Songs of Innocence and of Experience
The Presence of Innocence in William Blake’s “The Little Black Boy” College
William Blake’s collection of poems, Songs of Innocence, highlights both the positive and negative aspects of the trait of innocence. Many of the poems within the collection feature speakers who find comfort in religious teachings and experiences despite the lives of suffering and turmoil that they are forced to endure. One such poem, “The Little Black Boy,” features a young male speaker of African descent who learns about the system of racial classification from his mother. Many argue that the poem seems far removed from the rest of the Songs of Innocence due to its dealing with a mature subject—racism. Though “The Little Black Boy” wrestles with the heavy topic of racism, it earns its place in William Blake’s Songs of Innocence through its narrative structure and the speaker’s exhibition of traits that signify innocence—hopefulness, naivety, and ignorance.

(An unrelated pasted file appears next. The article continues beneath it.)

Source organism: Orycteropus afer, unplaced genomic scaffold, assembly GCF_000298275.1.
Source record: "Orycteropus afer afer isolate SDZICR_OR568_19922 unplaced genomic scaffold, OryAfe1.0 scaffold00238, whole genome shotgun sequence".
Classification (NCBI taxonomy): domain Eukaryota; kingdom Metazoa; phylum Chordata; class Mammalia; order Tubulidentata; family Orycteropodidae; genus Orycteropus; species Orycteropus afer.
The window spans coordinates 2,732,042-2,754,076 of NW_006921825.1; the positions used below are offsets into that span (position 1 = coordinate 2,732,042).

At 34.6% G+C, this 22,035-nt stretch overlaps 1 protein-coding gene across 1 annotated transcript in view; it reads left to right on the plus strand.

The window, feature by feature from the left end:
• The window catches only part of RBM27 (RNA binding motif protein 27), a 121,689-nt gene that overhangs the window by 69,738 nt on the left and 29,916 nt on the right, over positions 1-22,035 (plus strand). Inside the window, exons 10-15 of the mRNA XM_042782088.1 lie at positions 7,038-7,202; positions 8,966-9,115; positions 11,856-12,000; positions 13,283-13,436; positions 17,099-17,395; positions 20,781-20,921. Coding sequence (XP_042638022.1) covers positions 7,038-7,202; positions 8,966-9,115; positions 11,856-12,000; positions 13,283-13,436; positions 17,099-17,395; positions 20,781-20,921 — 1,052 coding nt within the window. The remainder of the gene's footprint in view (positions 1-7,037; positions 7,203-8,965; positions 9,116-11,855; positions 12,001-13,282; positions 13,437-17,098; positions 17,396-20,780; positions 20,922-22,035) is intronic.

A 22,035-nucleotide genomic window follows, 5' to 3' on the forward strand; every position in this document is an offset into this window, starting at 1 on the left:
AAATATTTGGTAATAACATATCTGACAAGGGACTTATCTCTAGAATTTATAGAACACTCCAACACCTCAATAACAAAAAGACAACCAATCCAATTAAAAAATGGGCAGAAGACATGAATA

The poem greatly utilizes its narrative structure to convey innocence. This fact is most evident through the poem’s speaker. No image conveys innocence more clearly than that of a young child who lacks knowledge and experience. He describes the matronly love shown to him by his mother stating, “And, sitting...
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